Cardinals Pitching Forced to Evolve Post-Carpenter
Without rushing to judgment or burying a guy too early, time to face facts: the future in regards to competitive baseball is not looking too promising for Chris Carpenter. With a re-occurrence of the nerve injury that kept him sidelined for much of 2012, the future of the 37-year old pitcher looks to not contain much more active baseball.
Some of the focus has inevitably shifted away from Carpenter, and to how the St. Louis Cardinals will try to fill the void he will leave in the rotation. There still looms the actual gravity of that situation. Unlike last year, there isn’t the hope of one of the game’s most domineering presences looming, waiting to reinsert himself in the mid-season fray. This was arguably what Carpenter’s biggest impression on the 2012 season was, and eventually became last summer. But that’s gone now, and from all impressions, what’s here now is what you get.
However, that’s not necessarily a totally bad thing. What won’t be possible to do is replace what he epitomizes, but from the standpoint having the talent on hand to deal with such a blow, perhaps no team is better equipped. The great strength of the Cardinals organization is young, power arms. This sudden opening creates another opening for that stockpile to be more widely featured in the Major League starting rotation.
But there will be ripple effect that goes into play, and many different actors will see themselves up more high leverage roles in the rotation, and ultimately throughout the season. Who fits in best, and where? Adam Wainwright will be the anchor atop the rotation, while Jake Westbrook will stabilize the backend as the fourth starter, but nothing less than everything changed everywhere else today. Here’s the potential impact, and new calling, the loss of Carpenter could carry for each of his young potential heirs.
Lance Lynn: He goes from competing for the fifth starter role to most the most qualified to directly take Carpenter’s place as the #2 starter. His 18-win, All-Star campaign from a year ago looks much better on paper than it played out in real time, but he represents the best combination of experience and top-end stuff to fill the role. He averaged 9.3 strikeouts per nine innings, but will have to pitch more efficiently and self-reliantly than he did a year ago to be a true asset in the role (11-0 with six or more runs scored, 6-5 with 5 or less).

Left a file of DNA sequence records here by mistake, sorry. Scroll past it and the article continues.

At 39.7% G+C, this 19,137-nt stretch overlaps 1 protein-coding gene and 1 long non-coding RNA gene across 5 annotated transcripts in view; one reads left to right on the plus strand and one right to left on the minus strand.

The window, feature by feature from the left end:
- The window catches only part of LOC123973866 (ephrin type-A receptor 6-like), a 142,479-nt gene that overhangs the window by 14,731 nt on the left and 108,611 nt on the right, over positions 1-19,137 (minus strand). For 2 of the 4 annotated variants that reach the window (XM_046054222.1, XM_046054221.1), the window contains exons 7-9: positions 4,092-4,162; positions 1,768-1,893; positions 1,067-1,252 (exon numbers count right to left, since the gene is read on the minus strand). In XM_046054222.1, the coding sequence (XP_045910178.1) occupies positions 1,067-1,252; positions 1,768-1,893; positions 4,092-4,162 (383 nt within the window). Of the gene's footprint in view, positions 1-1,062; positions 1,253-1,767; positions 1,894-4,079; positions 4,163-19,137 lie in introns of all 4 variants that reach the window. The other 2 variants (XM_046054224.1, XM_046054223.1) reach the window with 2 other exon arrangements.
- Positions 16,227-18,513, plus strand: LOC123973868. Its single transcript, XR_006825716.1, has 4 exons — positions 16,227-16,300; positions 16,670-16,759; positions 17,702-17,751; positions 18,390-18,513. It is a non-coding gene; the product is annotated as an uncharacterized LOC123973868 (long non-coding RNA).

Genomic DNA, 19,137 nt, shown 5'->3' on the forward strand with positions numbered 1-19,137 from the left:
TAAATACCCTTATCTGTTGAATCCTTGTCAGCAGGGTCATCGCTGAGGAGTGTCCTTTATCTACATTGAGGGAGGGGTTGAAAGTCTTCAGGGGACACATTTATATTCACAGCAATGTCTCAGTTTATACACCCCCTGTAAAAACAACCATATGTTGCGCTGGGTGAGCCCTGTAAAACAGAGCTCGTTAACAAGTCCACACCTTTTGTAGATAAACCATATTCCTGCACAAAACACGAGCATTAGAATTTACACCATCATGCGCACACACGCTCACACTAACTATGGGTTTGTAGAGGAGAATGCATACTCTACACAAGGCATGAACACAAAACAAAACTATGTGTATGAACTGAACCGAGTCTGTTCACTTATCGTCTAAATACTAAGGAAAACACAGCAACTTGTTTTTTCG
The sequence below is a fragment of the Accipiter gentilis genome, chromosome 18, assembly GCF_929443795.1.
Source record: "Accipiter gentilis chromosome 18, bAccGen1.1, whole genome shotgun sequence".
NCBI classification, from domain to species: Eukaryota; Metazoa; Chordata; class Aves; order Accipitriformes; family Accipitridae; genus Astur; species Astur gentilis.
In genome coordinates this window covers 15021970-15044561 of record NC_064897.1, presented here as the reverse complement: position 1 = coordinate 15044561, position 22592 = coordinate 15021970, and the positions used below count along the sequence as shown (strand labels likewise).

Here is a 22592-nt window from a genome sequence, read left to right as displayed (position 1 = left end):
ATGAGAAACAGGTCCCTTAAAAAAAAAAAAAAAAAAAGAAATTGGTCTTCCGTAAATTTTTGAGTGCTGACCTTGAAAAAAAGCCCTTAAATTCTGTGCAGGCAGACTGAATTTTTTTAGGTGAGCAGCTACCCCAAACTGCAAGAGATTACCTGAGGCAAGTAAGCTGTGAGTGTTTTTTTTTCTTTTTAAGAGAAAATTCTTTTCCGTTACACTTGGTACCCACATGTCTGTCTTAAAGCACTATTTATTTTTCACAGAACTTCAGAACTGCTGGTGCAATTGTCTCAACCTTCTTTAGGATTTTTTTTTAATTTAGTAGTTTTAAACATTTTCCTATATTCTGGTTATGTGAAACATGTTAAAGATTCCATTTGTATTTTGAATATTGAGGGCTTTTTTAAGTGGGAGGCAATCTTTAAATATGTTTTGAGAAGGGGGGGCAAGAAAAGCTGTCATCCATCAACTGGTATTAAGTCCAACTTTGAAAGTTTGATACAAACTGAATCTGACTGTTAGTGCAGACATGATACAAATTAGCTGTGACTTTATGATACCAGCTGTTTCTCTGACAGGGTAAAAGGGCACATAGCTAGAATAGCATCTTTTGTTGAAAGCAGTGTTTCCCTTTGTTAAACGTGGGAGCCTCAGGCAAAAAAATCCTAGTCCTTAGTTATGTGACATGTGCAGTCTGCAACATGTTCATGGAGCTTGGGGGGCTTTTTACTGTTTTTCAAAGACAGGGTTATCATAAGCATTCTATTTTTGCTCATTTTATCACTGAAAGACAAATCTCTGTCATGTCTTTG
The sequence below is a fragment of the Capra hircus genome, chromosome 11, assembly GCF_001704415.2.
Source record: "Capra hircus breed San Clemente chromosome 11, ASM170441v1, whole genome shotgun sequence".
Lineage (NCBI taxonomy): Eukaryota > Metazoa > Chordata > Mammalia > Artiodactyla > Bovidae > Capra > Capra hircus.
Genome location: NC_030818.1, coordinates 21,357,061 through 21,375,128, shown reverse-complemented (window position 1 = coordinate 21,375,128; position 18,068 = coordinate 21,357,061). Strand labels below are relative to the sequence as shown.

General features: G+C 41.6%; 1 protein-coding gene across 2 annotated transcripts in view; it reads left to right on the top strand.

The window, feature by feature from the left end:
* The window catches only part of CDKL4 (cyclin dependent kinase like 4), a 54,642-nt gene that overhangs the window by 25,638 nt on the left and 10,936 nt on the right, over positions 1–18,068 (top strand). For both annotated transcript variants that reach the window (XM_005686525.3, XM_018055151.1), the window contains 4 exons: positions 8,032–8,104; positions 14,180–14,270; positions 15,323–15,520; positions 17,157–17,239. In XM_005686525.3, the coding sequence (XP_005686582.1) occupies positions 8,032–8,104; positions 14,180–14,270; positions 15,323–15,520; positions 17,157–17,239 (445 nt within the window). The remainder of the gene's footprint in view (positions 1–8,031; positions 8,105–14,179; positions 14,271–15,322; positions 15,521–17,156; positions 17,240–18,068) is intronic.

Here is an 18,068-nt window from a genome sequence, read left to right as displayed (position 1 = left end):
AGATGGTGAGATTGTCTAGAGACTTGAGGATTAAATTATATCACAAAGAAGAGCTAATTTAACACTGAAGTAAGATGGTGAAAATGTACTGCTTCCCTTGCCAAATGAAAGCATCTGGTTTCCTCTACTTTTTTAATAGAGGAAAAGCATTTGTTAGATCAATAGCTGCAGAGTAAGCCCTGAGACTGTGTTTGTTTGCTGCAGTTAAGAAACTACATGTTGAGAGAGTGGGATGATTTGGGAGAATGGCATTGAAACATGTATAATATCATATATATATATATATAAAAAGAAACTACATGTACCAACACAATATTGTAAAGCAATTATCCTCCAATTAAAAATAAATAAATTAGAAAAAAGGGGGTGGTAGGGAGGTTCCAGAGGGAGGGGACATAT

Jaime Garcia: Who know s what to call from the sole lefty starting option in the rotation. That feature alone makes him very valuable, but the need for him in the midst of the rotation is offset by the tough truths of his situation. His shoulder health is static, and even when he’s healthy, it’s tough to call what he will offer. He’s given up over nine hits per nine innings the last two years, with a steadily rising ERA. He fits the profile of a solid middle of the rotation starter, winning 13 games in both 2010 and ’11, but if he’s not healthy, yet another question remains. A question that could potentially open up another door, for the most intriguing group of arms in the equation.
Shelby Miller/Trevor Rosenthal/Joe Kelly: And then, there were three. The race for the last spot in the rotation gets easier to pick out with Lynn ascending up the rotation. The decision still will be very difficult, with each representing a different quality. Kelly is the most experienced starter of the group, but Miller and Rosenthal are the more heralded talents of the trio.
This decision could set into motion much of the direction of the team throughout the season. There is next to no chance that Miller works out of the bullpen; he would be sent back to Memphis to continuing starting if he doesn’t win a spot with St. Louis. However, Rosenthal and Kelly have experience in both capacities, and could be immediate assets in the bullpen from Opening Day on. However, due to roster logistics, more likely than not one goes back to the Minors as a starter, one stays on in the bullpen.
How that plays out, anybody knows at this point. But there will be a gain, by yesterday’s unfortunate subtraction somewhere soon.